Why don’t San Clemente and Dana Point do a better job of celebrating surfing?
As we celebrate the Fourth of July this week and red, white and blue flags blow in the breeze, indulge me on a brief, patriotic rant—albeit with a local twist.
Every week before I sit down to write this column, I type the word “surfing” into the Google machine and spend a few minutes combing through news headlines to make sure I’m not missing anything worth reporting.
This week, when I performed that exercise, a headline reading, “Global Surfing Boards Market to Reach $4 Billion by 2030,” showed up on Yahoo Finance. The report notes that in seven years, the U.S. surf market is expected to reach $1.1 billion per year.
In 2012, the Surfrider Foundation released a “surfonomics” report that found the Trestles area of San Clemente was responsible for generating $26 million per year for the city. Published more than a decade ago, it would be fascinating to see what that number is today after the COVID-19 boom that saw record number of people flock to the sea.
Point is, both in terms of participation and business, surfing continues to grow in new and exciting ways, and nowhere in the United States is better situated to take advantage of this growth than the San Clemente and Dana Point areas.
Now, I’m not saying we want this area to turn into Huntington Beach and sell its soul to a slogan like “Surf City USA,” but given how important wave-riding is to our local communities and economy, we could do a lot more to capitalize on it than we do.
This September will mark the third consecutive year the Rip Curl WSL Finals crowns the surfing world champions on our shores. Basically, the Super Bowl of surfing comes to San Clemente, and it’s largely ignored by city officials.
Shouldn’t it be a massive celebration in town that attracts surf fans from around the world? So far that hasn’t happened; we’ll see what goes down in a few months.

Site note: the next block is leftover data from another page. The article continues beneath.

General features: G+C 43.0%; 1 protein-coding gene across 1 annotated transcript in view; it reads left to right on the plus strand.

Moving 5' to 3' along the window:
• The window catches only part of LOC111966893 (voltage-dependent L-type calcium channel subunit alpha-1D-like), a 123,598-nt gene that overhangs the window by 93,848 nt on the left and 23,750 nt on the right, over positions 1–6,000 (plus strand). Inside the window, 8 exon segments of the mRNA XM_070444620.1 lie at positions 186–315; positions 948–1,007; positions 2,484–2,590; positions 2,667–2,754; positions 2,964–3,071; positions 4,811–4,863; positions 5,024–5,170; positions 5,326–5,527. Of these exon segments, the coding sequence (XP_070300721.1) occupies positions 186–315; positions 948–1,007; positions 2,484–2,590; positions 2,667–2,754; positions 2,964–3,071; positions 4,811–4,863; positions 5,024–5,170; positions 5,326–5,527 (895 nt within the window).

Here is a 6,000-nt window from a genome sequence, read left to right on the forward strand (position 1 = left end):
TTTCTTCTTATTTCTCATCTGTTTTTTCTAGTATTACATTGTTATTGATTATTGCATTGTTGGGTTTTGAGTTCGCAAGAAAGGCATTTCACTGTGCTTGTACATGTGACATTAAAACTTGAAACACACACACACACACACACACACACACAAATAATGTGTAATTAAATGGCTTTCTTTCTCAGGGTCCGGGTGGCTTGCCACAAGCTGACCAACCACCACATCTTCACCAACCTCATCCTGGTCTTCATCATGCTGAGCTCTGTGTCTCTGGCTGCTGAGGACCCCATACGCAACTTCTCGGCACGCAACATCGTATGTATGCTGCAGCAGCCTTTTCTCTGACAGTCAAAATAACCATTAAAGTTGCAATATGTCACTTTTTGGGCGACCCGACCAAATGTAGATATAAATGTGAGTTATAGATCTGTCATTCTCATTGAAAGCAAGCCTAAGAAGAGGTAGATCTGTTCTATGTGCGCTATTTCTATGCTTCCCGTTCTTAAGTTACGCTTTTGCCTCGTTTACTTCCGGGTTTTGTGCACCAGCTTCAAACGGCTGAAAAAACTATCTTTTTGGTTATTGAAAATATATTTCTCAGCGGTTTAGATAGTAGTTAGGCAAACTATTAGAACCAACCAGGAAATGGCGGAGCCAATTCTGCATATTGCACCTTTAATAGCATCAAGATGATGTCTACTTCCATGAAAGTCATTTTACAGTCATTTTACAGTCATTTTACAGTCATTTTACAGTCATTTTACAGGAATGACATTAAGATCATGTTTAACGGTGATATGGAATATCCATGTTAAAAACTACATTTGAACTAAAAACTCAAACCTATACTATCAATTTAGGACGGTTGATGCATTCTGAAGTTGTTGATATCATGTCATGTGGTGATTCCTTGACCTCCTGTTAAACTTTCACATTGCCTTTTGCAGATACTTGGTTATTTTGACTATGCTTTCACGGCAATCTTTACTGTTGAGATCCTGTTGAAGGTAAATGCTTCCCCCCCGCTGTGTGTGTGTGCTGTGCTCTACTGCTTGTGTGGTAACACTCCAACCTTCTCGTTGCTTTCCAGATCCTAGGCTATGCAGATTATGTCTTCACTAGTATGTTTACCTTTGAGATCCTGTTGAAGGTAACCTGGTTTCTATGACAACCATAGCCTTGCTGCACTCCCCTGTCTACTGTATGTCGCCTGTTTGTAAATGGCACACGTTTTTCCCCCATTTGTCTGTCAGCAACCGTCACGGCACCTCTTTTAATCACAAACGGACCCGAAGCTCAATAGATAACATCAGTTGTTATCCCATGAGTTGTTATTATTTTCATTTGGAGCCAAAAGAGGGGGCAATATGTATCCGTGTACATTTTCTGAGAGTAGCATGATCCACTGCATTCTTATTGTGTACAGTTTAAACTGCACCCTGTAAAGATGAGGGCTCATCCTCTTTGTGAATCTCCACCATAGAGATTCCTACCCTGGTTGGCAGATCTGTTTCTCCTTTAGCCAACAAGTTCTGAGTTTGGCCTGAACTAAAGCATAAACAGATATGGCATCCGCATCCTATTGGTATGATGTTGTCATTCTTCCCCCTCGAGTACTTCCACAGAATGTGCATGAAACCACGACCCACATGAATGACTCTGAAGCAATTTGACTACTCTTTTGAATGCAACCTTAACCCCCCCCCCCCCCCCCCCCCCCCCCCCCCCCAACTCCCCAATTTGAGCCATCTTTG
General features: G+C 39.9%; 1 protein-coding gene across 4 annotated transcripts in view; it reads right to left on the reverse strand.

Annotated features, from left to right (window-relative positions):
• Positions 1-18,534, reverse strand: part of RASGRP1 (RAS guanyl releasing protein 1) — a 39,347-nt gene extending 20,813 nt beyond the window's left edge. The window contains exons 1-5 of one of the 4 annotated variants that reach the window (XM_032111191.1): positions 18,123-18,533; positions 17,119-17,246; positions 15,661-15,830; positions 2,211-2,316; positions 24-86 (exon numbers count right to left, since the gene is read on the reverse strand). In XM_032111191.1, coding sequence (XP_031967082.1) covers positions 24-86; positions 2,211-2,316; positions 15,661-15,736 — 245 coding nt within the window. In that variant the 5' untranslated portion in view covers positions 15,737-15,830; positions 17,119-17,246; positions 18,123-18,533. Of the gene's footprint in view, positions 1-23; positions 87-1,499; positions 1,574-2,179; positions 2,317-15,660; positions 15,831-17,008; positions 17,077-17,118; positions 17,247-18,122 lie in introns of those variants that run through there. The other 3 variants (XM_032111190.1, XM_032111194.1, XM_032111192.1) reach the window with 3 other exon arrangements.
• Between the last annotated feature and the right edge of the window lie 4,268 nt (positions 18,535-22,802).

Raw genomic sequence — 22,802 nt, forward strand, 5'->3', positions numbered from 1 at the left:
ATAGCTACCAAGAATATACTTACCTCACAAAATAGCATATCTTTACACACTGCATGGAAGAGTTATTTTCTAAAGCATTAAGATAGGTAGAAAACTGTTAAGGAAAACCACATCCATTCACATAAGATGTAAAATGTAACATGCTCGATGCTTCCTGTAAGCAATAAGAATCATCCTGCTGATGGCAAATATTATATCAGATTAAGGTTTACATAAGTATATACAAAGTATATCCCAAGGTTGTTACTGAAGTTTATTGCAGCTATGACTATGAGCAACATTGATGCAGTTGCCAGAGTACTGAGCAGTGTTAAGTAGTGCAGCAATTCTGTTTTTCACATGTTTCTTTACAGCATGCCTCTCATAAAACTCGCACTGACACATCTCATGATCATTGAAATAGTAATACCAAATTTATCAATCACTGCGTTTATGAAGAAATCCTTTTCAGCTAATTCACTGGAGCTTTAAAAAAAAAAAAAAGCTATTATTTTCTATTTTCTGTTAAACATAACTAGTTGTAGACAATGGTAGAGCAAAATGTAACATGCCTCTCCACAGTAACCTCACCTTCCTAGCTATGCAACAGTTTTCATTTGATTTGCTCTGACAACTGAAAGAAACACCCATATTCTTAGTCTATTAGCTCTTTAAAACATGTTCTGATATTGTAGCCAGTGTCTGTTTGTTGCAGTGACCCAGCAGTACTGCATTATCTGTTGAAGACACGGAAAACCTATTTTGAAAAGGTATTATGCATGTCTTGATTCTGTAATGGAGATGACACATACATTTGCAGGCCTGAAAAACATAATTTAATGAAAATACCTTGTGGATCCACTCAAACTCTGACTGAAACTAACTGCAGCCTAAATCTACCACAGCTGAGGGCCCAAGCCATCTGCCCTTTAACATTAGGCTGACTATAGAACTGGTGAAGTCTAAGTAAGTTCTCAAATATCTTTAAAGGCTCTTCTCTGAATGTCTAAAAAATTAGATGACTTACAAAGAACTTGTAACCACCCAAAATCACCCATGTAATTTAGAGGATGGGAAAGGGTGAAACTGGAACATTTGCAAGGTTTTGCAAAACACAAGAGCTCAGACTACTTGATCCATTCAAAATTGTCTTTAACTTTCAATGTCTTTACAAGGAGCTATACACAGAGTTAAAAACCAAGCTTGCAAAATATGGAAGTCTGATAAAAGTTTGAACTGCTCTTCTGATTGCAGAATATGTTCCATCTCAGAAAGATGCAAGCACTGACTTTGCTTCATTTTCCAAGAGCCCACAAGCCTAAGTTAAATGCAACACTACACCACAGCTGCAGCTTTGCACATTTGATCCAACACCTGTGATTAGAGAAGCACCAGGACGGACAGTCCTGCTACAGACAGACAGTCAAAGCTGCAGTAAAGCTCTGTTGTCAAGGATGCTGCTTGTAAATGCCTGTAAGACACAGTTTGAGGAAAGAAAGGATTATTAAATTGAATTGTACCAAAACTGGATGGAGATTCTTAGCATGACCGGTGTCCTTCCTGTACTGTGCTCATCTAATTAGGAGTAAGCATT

The two top-rated men in the world, Filipe Toledo and Griffin Colapinto, are both San Clemente residents. Five-time world champ Carissa Moore calls Lowers one of her favorite waves in the world.
We have more surfers on the Championship Tour and Qualifying Series than any other city in the country. We also have world champion-caliber longboarders at Doheny and San Onofre. And a dive into the high school and junior high ranks shows just how deep the area’s talent flows.
From Hobie, to Infinity, Timmy Patterson, to Bill Stewart, to Matt Biolos and beyond, the amount of shaping talent in South Orange County is unparalleled. Some of the best surfboards on the planet are made right here in our backyard.
Internationally respected brands including Lost, The Surfer’s Journal, and Electric Sunglasses were born and grew up here.
The Surfrider Foundation, the nation’s most powerful surfing-inspired environmental organization, is headquartered here, as is USA Surfing, the governing body of America’s Olympic surfing program.
The Surfing Heritage and Culture Center houses the most comprehensive collection of historic surfboards on Earth.
Everywhere you look, there are amazing people doing amazing things and running amazing organizations.
To be sure, Dana Point has done an amazing job with the statues at Waterman’s Plaza. They are unquestionably stunning works of art that speak to the area’s rich surfing heritage. But that’s about all either town has going for it in terms of celebrating the long-standing tradition of surfing.
Where are the Walks of Fame? Where are the Chambers of Commerce creating events to support the local surf businesses? What are the City Councils doing?
Off the top of my head, let’s throw a street fair in San Clemente’s “Surf Ghetto,” where all the surfboard makers can showcase what they do. Bring in some food trucks, skate ramps and bands, and you’ve got something special. Just a thought.